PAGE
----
Heat - * * * *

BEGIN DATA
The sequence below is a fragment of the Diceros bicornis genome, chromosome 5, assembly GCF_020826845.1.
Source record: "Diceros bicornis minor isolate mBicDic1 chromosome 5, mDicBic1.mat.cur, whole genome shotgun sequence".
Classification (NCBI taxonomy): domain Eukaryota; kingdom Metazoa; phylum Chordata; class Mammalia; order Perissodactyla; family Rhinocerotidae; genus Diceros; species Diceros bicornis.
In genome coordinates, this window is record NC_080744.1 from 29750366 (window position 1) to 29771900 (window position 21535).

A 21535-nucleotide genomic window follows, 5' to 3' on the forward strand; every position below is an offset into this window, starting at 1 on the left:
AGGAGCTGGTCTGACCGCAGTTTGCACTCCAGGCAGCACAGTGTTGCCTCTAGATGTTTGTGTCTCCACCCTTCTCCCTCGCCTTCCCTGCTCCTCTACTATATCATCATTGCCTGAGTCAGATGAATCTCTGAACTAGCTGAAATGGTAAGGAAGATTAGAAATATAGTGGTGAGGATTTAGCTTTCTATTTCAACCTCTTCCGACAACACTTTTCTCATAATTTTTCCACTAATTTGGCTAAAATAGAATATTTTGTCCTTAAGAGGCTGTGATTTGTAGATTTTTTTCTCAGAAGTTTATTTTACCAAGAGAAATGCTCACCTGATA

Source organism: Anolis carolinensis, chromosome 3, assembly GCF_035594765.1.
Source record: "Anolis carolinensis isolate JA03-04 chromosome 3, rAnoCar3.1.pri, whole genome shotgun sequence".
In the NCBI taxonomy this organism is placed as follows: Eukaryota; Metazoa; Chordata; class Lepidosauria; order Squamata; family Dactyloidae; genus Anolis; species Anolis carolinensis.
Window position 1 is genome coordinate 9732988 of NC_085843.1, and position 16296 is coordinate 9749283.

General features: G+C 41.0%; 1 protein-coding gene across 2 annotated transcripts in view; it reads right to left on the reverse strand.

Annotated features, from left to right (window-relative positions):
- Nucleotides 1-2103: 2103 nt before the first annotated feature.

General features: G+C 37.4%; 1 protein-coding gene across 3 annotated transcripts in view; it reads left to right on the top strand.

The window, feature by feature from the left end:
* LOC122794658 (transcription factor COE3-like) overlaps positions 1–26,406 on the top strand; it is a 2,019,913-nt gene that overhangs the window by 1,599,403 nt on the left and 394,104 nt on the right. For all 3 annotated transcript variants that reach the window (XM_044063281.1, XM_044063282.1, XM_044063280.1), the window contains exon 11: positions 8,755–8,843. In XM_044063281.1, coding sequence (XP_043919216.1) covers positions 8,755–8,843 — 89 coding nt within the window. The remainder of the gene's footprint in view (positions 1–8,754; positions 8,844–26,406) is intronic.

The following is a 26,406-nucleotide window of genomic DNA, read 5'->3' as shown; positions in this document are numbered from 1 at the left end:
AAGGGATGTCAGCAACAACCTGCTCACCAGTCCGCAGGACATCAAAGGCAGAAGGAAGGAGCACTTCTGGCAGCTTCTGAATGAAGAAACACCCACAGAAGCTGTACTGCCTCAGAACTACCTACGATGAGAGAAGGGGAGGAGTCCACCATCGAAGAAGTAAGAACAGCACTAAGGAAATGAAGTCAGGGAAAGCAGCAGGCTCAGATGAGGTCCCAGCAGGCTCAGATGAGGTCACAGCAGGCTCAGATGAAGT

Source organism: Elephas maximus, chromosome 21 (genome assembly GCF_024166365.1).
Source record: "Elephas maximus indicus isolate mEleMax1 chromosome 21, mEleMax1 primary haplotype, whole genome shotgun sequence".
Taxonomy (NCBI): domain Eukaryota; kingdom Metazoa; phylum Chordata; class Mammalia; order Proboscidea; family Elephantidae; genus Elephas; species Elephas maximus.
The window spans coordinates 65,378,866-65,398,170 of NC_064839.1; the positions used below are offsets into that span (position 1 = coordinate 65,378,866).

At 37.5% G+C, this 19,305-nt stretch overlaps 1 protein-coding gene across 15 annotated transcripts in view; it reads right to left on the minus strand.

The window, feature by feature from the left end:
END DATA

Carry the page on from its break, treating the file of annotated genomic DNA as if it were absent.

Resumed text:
Excellent crime drama. Robert DeNiro is criminal mastermind Neil McCauley, an expert in split-second high-stakes robberies. Al Pacino is Vincent Hanna, an obsessive cop who will stop at nothing to nab his man. When McCauley and crew come to town and begin a string of heists, Hanna is assigned to the case. What follows is an explosive, tension filled cat-and-mouse game. Both Pacino and DeNiro give powerhouse perfomances. DeNiro embues McCauley with a human side, usually missing in the mechanical psychos that frequent this kind of movie. His criminal shows hints of regret for some of the choices he has made, but he conveys the driving passion and addiction for his work that has taken him where he is. Pacino’s cop, too, is discovering a human side. He ignores his rapidly falling apart marriage, his third, as he focuses on his work, to the exclusion of all else; but his growing relationship with his distraught stepdaughter may hold the key to holding together his marriage. The film reveals these details, but never strays from its true story, the hunt. The action sequences are truly riveting and intense, especially a bank robbery that dissolves into violence. The movie is three hours long, yet it maintains its pace and the audience’s attention throughout. Pacino and DeNiro are supported by a broad range of superb supporting actors, including Val Kilmer, John Voight, Ashley Judd, Dennis Haysbert and Wes Studi. Director Michael Mann has created a masterpiece.

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